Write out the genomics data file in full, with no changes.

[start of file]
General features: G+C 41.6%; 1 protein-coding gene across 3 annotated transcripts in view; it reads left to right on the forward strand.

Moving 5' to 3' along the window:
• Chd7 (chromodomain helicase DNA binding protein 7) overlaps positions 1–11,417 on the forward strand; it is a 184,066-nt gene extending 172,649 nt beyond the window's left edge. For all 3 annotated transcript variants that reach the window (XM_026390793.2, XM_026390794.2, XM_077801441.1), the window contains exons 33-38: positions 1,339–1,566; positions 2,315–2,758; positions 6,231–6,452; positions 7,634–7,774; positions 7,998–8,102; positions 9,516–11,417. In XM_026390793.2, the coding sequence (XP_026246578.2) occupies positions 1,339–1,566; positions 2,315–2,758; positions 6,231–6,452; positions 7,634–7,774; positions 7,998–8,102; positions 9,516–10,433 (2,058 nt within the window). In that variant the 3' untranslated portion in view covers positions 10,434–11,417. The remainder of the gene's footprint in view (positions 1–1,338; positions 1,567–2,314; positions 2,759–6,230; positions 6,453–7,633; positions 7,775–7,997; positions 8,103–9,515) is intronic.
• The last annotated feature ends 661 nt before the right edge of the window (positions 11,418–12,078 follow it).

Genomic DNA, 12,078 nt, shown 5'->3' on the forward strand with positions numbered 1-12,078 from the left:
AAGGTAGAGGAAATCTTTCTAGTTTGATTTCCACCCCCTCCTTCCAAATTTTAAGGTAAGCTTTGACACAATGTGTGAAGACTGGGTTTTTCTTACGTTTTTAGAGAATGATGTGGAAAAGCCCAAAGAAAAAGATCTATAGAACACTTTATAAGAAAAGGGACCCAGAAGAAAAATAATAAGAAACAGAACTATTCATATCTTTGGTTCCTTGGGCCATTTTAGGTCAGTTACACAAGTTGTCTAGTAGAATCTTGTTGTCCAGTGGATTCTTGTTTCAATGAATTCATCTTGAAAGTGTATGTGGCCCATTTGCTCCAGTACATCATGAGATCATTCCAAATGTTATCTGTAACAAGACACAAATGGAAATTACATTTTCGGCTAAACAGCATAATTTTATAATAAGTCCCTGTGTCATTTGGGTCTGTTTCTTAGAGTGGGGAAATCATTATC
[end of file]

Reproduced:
General features: G+C 41.6%; 1 protein-coding gene across 3 annotated transcripts in view; it reads left to right on the forward strand.

Moving 5' to 3' along the window:
• Chd7 (chromodomain helicase DNA binding protein 7) overlaps positions 1–11,417 on the forward strand; it is a 184,066-nt gene extending 172,649 nt beyond the window's left edge. For all 3 annotated transcript variants that reach the window (XM_026390793.2, XM_026390794.2, XM_077801441.1), the window contains exons 33-38: positions 1,339–1,566; positions 2,315–2,758; positions 6,231–6,452; positions 7,634–7,774; positions 7,998–8,102; positions 9,516–11,417. In XM_026390793.2, the coding sequence (XP_026246578.2) occupies positions 1,339–1,566; positions 2,315–2,758; positions 6,231–6,452; positions 7,634–7,774; positions 7,998–8,102; positions 9,516–10,433 (2,058 nt within the window). In that variant the 3' untranslated portion in view covers positions 10,434–11,417. The remainder of the gene's footprint in view (positions 1–1,338; positions 1,567–2,314; positions 2,759–6,230; positions 6,453–7,633; positions 7,775–7,997; positions 8,103–9,515) is intronic.
• The last annotated feature ends 661 nt before the right edge of the window (positions 11,418–12,078 follow it).

Genomic DNA, 12,078 nt, shown 5'->3' on the forward strand with positions numbered 1-12,078 from the left:
AAGGTAGAGGAAATCTTTCTAGTTTGATTTCCACCCCCTCCTTCCAAATTTTAAGGTAAGCTTTGACACAATGTGTGAAGACTGGGTTTTTCTTACGTTTTTAGAGAATGATGTGGAAAAGCCCAAAGAAAAAGATCTATAGAACACTTTATAAGAAAAGGGACCCAGAAGAAAAATAATAAGAAACAGAACTATTCATATCTTTGGTTCCTTGGGCCATTTTAGGTCAGTTACACAAGTTGTCTAGTAGAATCTTGTTGTCCAGTGGATTCTTGTTTCAATGAATTCATCTTGAAAGTGTATGTGGCCCATTTGCTCCAGTACATCATGAGATCATTCCAAATGTTATCTGTAACAAGACACAAATGGAAATTACATTTTCGGCTAAACAGCATAATTTTATAATAAGTCCCTGTGTCATTTGGGTCTGTTTCTTAGAGTGGGGAAATCATTATC